Pentagon Rebuts Claims Soldiers' Body Armor Is Lacking

Jan. 11, 2006 — -- The Pentagon is pushing back hard against allegations soldiers' lives have been lost in Iraq because they were not issued adequate body armor.

"There is nothing more important to the Marine Corps than protecting Marines," Maj. Gen. William Cato told reporters after a closed briefing on the issue for the Senate Armed Services Committee.

The Pentagon has been under heavy political fire in the wake of recent reports concerning a secret study that found that up to 80 percent of Marines who died in Iraq from upper body wounds could have survived if they had body armor to protect their sides and shoulders. The study prompted outrage from Democrats on Capitol Hill, including from Sen. Hillary Clinton, D-N.Y., who attributed the problem to the Bush administration's "incompetence."

"To say incompetence I think is probably not accurate," Army Maj. Gen. Jeffrey A. Sorenson told ABC News. "However, we have continued to evolve and the evolving of that is an effort that takes an enormous amount of testing, engineering, design to make sure that the soldiers can get what they need."

Sorenson said the Army is constantly improving the body armor for troops in Iraq and Afghanistan. He says all of its troops in Iraq have already been issued new shoulder protection. The Army is now placing orders for side armor and says every soldier in Iraq will have it by the end of the year, and many will have it much sooner than that.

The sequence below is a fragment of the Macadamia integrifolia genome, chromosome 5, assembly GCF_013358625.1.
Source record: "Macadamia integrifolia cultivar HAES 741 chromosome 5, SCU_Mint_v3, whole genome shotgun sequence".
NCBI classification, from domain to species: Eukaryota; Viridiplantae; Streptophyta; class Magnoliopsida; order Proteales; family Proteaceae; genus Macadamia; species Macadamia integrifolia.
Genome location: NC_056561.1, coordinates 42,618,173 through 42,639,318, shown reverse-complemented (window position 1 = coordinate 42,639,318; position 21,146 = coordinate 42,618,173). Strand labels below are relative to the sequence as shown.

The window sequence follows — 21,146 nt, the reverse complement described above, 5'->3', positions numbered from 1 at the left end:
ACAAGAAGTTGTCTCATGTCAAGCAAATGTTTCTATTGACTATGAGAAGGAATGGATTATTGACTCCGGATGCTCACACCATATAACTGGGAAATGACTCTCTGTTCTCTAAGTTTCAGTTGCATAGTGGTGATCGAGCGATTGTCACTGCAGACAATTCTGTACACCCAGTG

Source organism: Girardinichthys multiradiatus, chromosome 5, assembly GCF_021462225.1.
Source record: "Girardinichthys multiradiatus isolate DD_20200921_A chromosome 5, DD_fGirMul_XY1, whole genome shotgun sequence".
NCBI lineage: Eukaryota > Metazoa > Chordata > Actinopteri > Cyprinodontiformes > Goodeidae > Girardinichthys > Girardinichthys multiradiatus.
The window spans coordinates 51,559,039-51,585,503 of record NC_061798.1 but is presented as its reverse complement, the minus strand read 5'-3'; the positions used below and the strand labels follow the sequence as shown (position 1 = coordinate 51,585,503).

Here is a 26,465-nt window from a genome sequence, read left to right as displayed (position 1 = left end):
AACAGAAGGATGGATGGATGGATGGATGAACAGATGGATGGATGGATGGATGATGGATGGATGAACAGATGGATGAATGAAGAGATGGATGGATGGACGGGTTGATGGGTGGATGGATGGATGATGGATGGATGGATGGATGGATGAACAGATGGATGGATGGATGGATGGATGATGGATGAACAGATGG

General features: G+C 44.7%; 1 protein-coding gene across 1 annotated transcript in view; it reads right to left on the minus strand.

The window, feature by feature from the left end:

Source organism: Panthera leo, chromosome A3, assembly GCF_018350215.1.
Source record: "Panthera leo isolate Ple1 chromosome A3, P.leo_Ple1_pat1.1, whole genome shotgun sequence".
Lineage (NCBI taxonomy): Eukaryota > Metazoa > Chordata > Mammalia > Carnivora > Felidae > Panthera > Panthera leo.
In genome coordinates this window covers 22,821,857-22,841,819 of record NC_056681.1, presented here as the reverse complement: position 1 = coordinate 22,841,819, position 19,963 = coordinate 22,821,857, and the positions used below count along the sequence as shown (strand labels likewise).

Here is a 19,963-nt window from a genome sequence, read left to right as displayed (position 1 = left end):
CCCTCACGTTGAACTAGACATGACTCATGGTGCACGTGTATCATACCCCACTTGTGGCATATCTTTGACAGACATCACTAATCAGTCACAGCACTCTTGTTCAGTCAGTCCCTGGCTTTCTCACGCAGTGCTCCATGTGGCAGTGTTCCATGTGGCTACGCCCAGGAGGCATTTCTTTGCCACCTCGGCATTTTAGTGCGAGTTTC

The Marines -- who have a much smaller force in Iraq than the Army -- have been able to move more quickly, already equipping 9,200 of their troops with new side armor protection. By the end of April, every Marine will have new side armor.

But whether individual Marines and soldiers actually want to use the new armor is another question. Marine Sgt. Jared McNerney came to Capitol Hill to demonstrate the new armor but did not wear the shoulder protection. Asked why, he explained the added is armor hot, heavy and makes it hard to move.

"I'm in the infantry," McNerney said. "Most of the time I'm climbing over walls, jumping through windows, kicking down doors, I need the most mobility with most protection I can get which was the setup I had right here. If I put those [shoulder protectors] on, I can barely extend my arms over my head. I can't climb a six-foot wall, hop over it, hop a fence, jump through a three-foot window. There's a lot of stuff I have to do with my arms, that's the reason I choose not to wear my shoulder pads."